This is the chair I’ve been dreading to reupholster ever since I brought it home from someone’s trash. In fact, the reason I did the front loader bearing repair job was to warm-up to this nightmare of a DIY project.
Was it harder than the washer repair job? Well, yes and no. It was less complicated. I didn’t stop to cry “this is humanly impossible” every few minutes like I did with the bearing replacement. But it took way longer than the ten hours spent on the washing machine. It took three and a half (almost straight through) days to reupholster this wing chair.
Do I recommend doing your own wing chair reupholstery? Absolutely. Maybe only once, but you should have one fabulous chair in your house that you did yourself!
Tips for Reupholstering a Wing Chair
1. Don’t be afraid to undo a mistake over and over until you get it right. You will spend almost as much time pulling out old staples and staple mistakes as you do putting in new staples. 🙂
2. Save the old fabric you removed from the chair to use as a pattern for cutting the new fabric.
3. For a non-professional who doesn’t have the right tools or supplies, cardboard is your friend! Everywhere that a professional would use nail strips, I used cardboard instead. Look, for example, at minutes 2:19, 2:57, and 3:50 in the video below. A piece of cardboard will give you a crisp edge where you need one.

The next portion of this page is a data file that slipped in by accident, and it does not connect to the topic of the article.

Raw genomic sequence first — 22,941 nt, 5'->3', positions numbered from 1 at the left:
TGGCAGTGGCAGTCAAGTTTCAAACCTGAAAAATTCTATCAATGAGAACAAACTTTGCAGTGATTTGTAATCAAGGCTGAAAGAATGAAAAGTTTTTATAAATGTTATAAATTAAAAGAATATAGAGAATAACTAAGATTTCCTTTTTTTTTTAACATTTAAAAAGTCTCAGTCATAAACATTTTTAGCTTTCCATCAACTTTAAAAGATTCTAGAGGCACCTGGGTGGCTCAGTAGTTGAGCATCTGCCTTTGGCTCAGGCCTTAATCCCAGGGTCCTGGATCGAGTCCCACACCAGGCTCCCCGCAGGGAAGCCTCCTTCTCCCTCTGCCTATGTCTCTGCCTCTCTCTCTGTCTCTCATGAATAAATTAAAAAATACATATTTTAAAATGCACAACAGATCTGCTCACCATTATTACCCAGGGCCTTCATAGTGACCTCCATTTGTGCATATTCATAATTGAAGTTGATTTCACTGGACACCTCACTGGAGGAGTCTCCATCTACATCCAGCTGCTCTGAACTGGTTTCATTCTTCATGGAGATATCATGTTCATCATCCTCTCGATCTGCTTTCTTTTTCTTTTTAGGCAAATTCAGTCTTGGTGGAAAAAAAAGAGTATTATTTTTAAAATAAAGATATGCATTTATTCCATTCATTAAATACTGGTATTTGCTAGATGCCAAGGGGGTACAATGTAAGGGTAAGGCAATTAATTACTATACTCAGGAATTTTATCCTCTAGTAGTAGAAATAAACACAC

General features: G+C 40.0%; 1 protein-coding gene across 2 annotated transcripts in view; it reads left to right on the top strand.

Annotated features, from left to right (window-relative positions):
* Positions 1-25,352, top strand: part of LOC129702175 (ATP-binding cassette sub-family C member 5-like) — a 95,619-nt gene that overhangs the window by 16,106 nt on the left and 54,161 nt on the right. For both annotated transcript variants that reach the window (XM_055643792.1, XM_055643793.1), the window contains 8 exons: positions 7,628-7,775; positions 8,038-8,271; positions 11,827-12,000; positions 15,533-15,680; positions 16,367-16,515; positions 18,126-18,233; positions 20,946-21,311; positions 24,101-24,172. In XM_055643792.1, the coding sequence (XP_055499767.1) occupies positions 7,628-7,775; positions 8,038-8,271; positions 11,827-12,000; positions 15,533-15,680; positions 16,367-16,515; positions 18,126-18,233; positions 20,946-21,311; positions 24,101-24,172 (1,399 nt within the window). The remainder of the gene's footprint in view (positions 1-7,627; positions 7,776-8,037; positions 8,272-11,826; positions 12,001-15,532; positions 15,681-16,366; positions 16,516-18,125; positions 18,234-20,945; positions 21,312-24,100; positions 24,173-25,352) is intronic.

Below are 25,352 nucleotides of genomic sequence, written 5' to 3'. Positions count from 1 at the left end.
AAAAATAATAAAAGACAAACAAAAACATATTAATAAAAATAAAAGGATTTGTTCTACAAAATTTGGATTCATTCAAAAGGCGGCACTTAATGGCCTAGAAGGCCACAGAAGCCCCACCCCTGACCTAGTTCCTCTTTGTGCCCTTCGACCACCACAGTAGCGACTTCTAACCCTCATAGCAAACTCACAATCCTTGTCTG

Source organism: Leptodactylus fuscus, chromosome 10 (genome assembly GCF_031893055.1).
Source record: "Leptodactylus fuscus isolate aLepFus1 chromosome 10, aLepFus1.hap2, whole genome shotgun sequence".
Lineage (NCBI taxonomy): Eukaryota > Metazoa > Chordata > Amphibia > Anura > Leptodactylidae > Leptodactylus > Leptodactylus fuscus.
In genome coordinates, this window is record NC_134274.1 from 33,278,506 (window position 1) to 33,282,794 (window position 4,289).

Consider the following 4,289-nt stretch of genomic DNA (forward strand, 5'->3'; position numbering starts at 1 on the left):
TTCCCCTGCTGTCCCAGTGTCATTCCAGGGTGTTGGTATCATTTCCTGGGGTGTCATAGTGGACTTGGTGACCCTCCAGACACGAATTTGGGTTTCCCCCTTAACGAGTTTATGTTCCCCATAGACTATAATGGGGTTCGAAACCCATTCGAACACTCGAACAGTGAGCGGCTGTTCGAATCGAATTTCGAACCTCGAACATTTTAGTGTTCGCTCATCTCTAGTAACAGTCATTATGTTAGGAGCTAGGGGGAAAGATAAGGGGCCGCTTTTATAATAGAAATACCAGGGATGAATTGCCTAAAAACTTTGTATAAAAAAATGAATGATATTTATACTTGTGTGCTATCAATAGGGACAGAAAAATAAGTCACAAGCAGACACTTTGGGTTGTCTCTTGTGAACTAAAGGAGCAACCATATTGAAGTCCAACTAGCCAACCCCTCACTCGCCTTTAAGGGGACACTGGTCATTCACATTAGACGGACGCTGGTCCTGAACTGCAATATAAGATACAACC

4. Don’t be afraid to mix patterns. And don’t be afraid of a punch of color on the wood legs.
5. Make sure you’ve had your tetanus shot before you re-do an old chair. You WILL get stabbed by staples and such.
6. Here are two other articles (with great pictures) that will help you in your upholstery decisions: Top 10 Upholstery Tips from All Things Thrifty, and Everything You Need to Know About Reupholstering Vintage Pieces by Emily Henderson.
I should explain how I did the foam repair on this chair. There were three large rips in the foam. I did not add or replace the old foam. Instead, I slathered the area with contact cement, then painted a piece of cotton fabric with contact cement. When the cement was dry (about 15 minutes), I pinched the “cut” foam together (by poking the center area down) and applied the fabric mend over the foam. Not a perfect mend, but I’m not a professional. This is how you do it when you don’t have money to do it right.
As with my last upholstery project, I do hope this encourages you to try your own!